Together with my colleagues who were mostly nurses trained in integrative modalities such as Reiki, I offered services that addressed the mental, spiritual, physical, and emotional levels of the person. For some, I was the "relaxations." For others, an angel. I was, for many, "that young woman who came yesterday who does the meditation. Can you ask her to come again? I felt so much better after our session."
Much of my time was also taken up with the Prepare for Surgery, Heal Faster™ workshops I did for people before surgery, giving them hour-long hypnosis sessions, combined with other mind-body techniques, like guided imagery and relaxation breathing. I also taught gentle yoga to groups of outpatients, guided the staff in weekly meditation sessions, and gave weekly creative movement classes to women with disabilities.
Despite the frequent positive feedback with which patients often showered me, I sometimes labored under a belief that my talents and services were somehow less valuable than those of doctors or nurses, or at least that's how I thought I was being perceived in the pecking order of the hospital environment.
It took some time and a lot of positive reflection from my colleagues before my confidence increased. Their feedback was invaluable on a personal and professional level.
I remember a particularly challenging wound debridement case, in which the patient was screaming in agony. I was called in to help her relax during the procedure, in part so she wouldn't move as much during the delicate process.
Standing alongside the patient's bed while the nurses worked on her, I gently guided her through deep diaphragmatic breathing, counting down muscle tension, and distracting her from the pain by asking her to visualize her favorite place (a common guided imagery technique). I had her describe in detail her last vacation, from the sounds at the beach, to the color of the water and sky. At one point, she gripped my hand and said, "Thank you so much, you're an angel. May the Lord bless you for helping me."
This alone made me very happy to hear, but then later, one of the head nurses came up to me and thanked me. "You made our job so much easier. We're lucky to have you. You're a real healer for all of us."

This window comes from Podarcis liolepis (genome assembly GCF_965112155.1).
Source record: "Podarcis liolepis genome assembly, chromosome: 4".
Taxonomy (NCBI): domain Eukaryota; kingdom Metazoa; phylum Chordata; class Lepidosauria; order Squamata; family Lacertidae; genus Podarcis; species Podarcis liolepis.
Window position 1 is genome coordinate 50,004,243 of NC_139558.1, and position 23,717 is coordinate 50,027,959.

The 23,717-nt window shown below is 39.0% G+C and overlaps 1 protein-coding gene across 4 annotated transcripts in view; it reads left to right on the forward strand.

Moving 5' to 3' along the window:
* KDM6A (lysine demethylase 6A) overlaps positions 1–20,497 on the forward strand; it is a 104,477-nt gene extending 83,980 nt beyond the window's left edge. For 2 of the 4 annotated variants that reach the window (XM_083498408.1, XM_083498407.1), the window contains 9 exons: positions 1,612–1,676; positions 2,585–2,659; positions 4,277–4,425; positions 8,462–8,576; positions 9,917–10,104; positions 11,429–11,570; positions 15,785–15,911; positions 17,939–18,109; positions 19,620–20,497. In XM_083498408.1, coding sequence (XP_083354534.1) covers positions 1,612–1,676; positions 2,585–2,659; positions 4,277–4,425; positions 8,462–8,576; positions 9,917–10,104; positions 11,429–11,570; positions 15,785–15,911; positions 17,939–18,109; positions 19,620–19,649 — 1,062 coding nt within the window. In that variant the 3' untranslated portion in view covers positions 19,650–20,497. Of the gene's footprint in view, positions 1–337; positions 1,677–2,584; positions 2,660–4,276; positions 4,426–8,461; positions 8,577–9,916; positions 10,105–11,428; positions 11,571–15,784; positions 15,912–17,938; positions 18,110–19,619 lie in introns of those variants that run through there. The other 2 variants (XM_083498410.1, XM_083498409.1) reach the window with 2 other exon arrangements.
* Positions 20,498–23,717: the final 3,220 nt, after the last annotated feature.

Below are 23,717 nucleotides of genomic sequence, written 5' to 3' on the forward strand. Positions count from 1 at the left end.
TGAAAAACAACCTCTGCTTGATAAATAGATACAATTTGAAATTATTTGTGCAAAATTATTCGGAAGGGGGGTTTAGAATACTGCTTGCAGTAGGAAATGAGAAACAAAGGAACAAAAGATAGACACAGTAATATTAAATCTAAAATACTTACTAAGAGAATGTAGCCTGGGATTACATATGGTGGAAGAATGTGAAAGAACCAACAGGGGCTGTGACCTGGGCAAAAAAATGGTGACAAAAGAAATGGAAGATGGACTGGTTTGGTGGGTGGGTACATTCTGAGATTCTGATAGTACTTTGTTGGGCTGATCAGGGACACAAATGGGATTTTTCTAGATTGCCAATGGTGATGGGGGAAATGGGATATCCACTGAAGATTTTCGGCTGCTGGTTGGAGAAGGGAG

That was the day I truly felt like an integral part of the team, one of the finest examples of interdisciplinary collaboration I experienced during my tenure at NYU. I left knowing that even the simplest intervention has an impact, both on the patient and on the other medical staff.
I learned that even if the letters after my name weren't "MD," my contribution held its own in the hospital environment--for both patients and staff.
I have since left my position at NYU Langone Medical Center to start SOMA Wellness Arts, my own practice. But I am forever grateful for the countless positive experiences I had in my time at NYU Langone—experiences that serve as fuel to encourage further interdisciplinary collaboration with conventionally trained medical professionals.
Mutual respect seems to be the key, and everyone stands to benefit.
Anita Boeninger, BSW, RYT, is a New York City-based integrative health educator with a background in Clinical Social Work, Mind-Body Therapies, Performing Arts, and Somatic Movement Education. She was a Heath Educator in the Department of Integrative Health Programs at NYU Langone Medical Center for nearly five years, and is the founder of SOMA Wellness Arts, using a range of mind-body modalities to connect clients with their innate healing intelligence and full potential. She specializes in working with clients to increase body-mind integration for vibrant health, creativity and heightened somatic intelligence. Anita was a recent guest on the Dr. Oz show & Dr. Radio.